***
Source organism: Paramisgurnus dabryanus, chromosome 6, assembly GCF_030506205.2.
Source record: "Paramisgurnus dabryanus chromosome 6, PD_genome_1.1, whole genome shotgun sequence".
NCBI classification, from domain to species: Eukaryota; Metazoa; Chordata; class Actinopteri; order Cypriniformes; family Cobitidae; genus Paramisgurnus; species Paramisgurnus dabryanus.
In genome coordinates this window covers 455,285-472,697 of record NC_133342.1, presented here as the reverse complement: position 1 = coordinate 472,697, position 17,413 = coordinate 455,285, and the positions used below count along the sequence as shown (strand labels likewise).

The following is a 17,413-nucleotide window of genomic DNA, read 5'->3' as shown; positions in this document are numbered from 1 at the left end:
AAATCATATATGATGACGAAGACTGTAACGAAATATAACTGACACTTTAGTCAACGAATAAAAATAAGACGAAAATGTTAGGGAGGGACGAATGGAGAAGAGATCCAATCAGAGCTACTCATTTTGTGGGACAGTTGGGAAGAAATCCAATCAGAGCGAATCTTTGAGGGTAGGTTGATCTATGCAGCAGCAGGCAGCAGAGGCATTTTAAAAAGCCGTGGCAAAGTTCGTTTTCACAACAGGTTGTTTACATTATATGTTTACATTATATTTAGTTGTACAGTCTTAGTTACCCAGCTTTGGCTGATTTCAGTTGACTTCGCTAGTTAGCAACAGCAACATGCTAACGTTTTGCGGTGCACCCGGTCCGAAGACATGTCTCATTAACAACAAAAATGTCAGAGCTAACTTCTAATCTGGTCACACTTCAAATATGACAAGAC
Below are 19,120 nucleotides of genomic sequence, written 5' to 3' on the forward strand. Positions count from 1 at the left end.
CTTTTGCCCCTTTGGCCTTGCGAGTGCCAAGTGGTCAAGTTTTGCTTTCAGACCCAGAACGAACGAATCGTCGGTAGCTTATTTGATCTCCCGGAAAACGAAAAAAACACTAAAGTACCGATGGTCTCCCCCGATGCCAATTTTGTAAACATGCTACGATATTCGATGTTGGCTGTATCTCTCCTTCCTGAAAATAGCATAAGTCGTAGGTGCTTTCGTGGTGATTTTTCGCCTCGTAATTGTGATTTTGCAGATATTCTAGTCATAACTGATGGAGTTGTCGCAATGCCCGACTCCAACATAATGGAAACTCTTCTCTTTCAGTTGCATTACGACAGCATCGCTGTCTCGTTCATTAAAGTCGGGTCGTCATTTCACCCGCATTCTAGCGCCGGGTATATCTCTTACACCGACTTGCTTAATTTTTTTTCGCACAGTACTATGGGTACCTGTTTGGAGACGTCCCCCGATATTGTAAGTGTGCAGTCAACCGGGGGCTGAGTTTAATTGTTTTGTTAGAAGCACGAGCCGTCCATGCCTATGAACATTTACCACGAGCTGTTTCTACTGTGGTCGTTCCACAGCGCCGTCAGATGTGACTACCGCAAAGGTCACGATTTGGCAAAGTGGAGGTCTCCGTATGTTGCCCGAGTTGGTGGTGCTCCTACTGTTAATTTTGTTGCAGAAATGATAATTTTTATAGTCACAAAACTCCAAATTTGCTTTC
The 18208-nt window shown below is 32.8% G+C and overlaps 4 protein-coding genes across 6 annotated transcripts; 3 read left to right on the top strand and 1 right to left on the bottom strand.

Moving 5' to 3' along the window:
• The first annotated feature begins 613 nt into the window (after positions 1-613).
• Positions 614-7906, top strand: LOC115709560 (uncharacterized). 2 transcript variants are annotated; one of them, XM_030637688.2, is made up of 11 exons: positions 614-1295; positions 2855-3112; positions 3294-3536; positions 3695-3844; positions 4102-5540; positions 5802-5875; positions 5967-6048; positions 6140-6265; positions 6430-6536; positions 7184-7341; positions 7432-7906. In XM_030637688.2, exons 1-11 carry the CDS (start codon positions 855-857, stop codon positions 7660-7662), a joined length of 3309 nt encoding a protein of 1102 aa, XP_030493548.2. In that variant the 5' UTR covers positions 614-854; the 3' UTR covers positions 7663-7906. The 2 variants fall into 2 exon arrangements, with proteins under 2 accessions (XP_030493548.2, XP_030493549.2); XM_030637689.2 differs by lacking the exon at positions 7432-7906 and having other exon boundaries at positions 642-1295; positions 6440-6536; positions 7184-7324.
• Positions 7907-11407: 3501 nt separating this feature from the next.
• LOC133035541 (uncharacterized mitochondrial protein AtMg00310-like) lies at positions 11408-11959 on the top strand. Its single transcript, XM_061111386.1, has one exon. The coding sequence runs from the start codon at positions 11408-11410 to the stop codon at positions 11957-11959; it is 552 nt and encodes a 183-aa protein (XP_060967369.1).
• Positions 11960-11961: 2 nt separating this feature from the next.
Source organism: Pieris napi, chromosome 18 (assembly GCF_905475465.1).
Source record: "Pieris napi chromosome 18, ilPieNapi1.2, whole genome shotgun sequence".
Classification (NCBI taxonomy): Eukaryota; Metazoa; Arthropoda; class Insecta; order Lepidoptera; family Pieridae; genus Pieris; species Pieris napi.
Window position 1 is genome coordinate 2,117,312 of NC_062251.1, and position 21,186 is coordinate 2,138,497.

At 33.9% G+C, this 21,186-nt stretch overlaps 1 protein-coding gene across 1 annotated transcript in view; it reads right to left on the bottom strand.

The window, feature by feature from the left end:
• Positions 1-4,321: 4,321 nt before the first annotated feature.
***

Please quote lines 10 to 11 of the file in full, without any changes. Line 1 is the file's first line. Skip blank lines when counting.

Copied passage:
Moving 5' to 3' along the window:
• The first annotated feature begins 613 nt into the window (after positions 1-613).